Heck Reaction Makes Many Things Possible

June 9, 2011

I fully admit that I sometimes take for granted how things work. I know that without science and technology, much of what I do and enjoy everyday wouldn't be possible. But I don't give enough credit to the behind-the-scenes magic.

I fully admit that I sometimes take for granted how things work. I know that without science and technology, much of what I do and enjoy everyday wouldn't be possible. But I don't give enough credit to the behind-the-scenes magic.

Right now I am writing this blog while sitting on my patio enjoying a hot Cleveland afternoon. I have my smart phone next to me in case the office calls. My smart phone also enables me to check how ChemicalProcessing.com is doing via an analytics app I downloaded, and I can update Chemical Processing's Facebook, Twitter and LinkedIn accounts as well. I feel so connected, so hip, so sci-fi.

Well, maybe not sci-fi – since it's not fiction to be this connected. But years ago the thought of smart phone technology was just the glint in scientists' eyes.

One scientist, Dr. Richard F. Heck, former professor at the Univeristy of Delaware, made many things possible via his Heck Reaction.

Heck, winner of the 2010 Nobel Prize for Chemistry, was recently recognized at the University of Delaware’s “Frontier in Catalysis” event for his Heck Reaction scientific achievement. The event celebrated the remarkable achievements of chemistry that have lead to the development of these ultra portable technologies we rely on every day, such as iPhones, smart phones and tablet computers.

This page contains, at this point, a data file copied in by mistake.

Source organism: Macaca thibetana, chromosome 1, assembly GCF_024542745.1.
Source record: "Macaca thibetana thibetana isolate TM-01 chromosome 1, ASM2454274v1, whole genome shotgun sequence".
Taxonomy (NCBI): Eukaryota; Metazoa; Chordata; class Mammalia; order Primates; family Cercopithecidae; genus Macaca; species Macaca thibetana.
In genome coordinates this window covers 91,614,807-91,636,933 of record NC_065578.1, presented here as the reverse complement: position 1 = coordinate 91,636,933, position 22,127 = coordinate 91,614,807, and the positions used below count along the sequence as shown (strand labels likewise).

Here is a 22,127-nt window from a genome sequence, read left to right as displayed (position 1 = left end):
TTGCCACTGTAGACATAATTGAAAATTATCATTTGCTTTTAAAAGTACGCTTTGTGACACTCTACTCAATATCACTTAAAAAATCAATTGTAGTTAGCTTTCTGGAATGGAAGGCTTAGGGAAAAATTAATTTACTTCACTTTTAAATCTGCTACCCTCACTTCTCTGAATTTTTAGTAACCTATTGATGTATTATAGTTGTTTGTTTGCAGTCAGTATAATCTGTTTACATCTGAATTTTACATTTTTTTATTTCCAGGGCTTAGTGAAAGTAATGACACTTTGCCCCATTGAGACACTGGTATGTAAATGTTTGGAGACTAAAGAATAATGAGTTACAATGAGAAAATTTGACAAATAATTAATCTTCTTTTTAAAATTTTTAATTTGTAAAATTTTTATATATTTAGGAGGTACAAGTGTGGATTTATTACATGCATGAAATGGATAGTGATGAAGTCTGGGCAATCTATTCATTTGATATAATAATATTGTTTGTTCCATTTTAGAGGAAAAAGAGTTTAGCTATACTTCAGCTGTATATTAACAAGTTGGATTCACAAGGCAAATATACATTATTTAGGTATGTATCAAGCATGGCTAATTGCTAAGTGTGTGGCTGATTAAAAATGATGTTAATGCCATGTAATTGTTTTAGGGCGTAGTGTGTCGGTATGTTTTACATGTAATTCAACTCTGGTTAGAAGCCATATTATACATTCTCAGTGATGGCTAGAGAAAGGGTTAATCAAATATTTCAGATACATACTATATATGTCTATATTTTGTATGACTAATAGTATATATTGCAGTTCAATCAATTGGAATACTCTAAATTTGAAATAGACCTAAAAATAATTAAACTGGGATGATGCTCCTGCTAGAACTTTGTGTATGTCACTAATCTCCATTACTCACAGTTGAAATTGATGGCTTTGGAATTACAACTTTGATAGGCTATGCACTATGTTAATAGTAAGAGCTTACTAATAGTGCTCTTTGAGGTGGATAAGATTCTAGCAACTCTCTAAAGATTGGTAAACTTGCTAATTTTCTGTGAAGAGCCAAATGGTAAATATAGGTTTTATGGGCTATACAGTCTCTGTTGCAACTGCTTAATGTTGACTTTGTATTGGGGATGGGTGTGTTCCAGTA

In the Heck Reaction (also called the Mizoroki-Heck reaction named after both Heck and Tsutomu Mizoroki), palladium is used as a catalyst to get carbon atoms to link up. The discovery progressed the field of organometallic chemistry.

The Heck Reaction is widely used in the medical, pharmaceutical, electronics, and industrial fields for its ability to produce organic compounds efficiently, quickly, and at a low temperature. Presently the process is used for hundreds of applications, including coupling fluorescent dyes to DNA strands to map out the human genome, and at Dow's facility in Newark, N.J., to produce thinner circuit boards for smart phones and other computer-controlled devices.

According to Leo Linehan, global business director of Advanced Packaging Technologies at Dow Electronic Materials, there's another benefit to the Heck Reaction: It's a greener technology. Until Heck started using palladium, lead was the main component. Obviously, removing lead from the manufacturing process is a good thing. Palladium is safer and benign.

Linehan also notes that Dow was the first, and still is one of the only companies to utilize this chemical reaction in the electronics industry. To learn more about how Dow uses the Heck Reaction, view the PDF the company created to highlight Dr. Heck's achievements.


Traci Purdum
Senior Digital Editor

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